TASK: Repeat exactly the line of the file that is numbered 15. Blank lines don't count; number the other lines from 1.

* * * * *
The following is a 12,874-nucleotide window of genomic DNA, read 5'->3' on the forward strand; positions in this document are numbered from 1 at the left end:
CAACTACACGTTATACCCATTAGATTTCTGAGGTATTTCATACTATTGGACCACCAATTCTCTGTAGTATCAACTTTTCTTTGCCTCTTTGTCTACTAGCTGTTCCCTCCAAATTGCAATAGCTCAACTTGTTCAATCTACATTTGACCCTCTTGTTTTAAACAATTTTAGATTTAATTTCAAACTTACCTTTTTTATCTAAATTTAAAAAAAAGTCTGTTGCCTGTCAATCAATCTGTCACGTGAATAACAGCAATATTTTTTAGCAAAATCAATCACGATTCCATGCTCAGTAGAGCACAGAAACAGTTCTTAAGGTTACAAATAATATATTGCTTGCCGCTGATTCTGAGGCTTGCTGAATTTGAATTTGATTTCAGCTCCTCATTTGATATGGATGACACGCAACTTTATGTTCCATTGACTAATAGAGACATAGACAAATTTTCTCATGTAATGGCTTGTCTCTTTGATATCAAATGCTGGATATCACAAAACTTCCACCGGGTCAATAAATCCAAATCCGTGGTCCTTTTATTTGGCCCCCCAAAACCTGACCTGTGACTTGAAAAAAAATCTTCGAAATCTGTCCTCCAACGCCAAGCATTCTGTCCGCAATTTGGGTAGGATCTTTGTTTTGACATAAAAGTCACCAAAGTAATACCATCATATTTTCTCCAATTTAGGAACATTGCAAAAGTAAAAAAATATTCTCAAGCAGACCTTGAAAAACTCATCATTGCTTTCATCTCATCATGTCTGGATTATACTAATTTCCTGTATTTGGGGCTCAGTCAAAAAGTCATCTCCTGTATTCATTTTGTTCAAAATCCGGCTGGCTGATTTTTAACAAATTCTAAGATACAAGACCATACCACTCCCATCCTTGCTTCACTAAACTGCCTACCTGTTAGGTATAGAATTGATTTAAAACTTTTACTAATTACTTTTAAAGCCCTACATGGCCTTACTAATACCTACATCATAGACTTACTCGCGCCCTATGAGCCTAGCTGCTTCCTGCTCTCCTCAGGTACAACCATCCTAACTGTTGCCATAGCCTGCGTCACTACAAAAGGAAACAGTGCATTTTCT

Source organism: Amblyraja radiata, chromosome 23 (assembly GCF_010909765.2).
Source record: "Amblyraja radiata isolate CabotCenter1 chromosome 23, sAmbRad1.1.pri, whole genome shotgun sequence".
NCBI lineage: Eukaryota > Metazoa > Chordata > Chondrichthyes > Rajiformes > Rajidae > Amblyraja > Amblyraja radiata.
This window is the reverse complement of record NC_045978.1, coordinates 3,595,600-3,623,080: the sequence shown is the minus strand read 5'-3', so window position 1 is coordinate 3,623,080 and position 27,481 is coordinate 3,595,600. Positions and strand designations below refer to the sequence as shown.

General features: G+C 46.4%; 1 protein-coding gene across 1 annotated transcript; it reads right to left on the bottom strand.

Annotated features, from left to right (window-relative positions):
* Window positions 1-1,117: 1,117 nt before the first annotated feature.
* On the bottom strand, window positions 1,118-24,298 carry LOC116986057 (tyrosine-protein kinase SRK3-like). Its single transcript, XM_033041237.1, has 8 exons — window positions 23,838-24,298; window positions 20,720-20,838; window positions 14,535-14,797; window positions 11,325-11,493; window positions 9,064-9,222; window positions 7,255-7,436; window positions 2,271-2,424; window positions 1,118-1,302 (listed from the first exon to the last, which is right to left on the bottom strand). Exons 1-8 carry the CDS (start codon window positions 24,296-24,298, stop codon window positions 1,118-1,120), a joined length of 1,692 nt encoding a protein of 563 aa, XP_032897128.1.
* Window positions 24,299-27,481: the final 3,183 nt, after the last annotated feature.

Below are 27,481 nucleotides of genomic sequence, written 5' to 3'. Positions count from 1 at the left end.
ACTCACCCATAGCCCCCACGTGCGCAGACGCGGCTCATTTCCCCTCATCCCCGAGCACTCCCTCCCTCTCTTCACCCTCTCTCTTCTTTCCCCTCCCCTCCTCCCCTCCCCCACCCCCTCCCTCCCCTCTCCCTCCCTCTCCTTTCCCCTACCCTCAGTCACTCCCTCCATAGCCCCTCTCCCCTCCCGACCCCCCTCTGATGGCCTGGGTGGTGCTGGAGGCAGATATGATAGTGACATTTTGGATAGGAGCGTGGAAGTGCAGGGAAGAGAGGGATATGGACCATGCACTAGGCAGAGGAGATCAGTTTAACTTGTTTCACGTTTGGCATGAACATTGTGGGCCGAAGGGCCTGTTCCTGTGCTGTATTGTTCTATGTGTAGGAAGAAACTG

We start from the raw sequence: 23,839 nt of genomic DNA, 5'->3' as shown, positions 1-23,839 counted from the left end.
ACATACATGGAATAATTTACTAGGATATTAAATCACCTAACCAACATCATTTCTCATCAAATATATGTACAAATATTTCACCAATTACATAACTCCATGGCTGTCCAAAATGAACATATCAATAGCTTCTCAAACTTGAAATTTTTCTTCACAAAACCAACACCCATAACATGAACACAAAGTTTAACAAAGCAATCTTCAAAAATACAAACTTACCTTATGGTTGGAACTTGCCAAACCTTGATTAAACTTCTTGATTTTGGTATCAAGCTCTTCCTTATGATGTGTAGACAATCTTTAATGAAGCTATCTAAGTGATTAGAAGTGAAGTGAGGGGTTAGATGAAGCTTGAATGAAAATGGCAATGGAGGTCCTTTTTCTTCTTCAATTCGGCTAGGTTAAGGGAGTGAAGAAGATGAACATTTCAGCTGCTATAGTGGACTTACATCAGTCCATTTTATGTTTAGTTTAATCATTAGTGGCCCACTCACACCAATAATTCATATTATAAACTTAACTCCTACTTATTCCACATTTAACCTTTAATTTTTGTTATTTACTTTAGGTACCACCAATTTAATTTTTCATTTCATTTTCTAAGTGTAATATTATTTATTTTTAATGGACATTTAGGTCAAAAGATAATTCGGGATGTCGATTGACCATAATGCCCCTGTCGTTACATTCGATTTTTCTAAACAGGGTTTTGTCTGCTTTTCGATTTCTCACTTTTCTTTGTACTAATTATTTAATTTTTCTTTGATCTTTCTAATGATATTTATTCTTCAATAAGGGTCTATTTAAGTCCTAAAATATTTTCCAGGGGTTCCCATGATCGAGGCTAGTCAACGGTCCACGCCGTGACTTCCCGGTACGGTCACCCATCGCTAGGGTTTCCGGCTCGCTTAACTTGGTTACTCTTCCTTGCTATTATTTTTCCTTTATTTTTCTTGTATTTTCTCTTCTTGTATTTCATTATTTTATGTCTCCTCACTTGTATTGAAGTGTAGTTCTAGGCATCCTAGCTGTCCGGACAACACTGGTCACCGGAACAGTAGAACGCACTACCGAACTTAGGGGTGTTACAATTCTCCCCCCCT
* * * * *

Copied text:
ACATACATGGAATAATTTACTAGGATATTAAATCACCTAACCAACATCATTTCTCATCAAATATATGTACAAATATTTCACCAATTACATAACTCCATGGCTGTCCAAAATGAACATATCAATAGCTTCTCAAACTTGAAATTTTTCTTCACAAAACCAACACCCATAACATGAACACAAAGTTTAACAAAGCAATCTTCAAAAATACAAACTTACCTTATGGTTGGAACTTGCCAAACCTTGATTAAACTTCTTGATTTTGGTATCAAGCTCTTCCTTATGATGTGTAGACAATCTTTAATGAAGCTATCTAAGTGATTAGAAGTGAAGTGAGGGGTTAGATGAAGCTTGAATGAAAATGGCAATGGAGGTCCTTTTTCTTCTTCAATTCGGCTAGGTTAAGGGAGTGAAGAAGATGAACATTTCAGCTGCTATAGTGGACTTACATCAGTCCATTTTATGTTTAGTTTAATCATTAGTGGCCCACTCACACCAATAATTCATATTATAAACTTAACTCCTACTTATTCCACATTTAACCTTTAATTTTTGTTATTTACTTTAGGTACCACCAATTTAATTTTTCATTTCATTTTCTAAGTGTAATATTATTTATTTTTAATGGACATTTAGGTCAAAAGATAATTCGGGATGTCGATTGACCATAATGCCCCTGTCGTTACATTCGATTTTTCTAAACAGGGTTTTGTCTGCTTTTCGATTTCTCACTTTTCTTTGTACTAATTATTTAATTTTTCTTTGATCTTTCTAATGATATTTATTCTTCAATAAGGGTCTATTTAAGTCCTAAAATATTTTCCAGGGGTTCCCATGATCGAGGCTAGTCAACGGTCCACGCCGTGACTTCCCGGTACGGTCACCCATCGCTAGGGTTTCCGGCTCGCTTAACTTGGTTACTCTTCCTTGCTATTATTTTTCCTTTATTTTTCTTGTATTTTCTCTTCTTGTATTTCATTATTTTATGTCTCCTCACTTGTATTGAAGTGTAGTTCTAGGCATCCTAGCTGTCCGGACAACACTGGTCACCGGAACAGTAGAACGCACTACCGAACTTAGGGGTGTTACAATTCTCCCCCCCT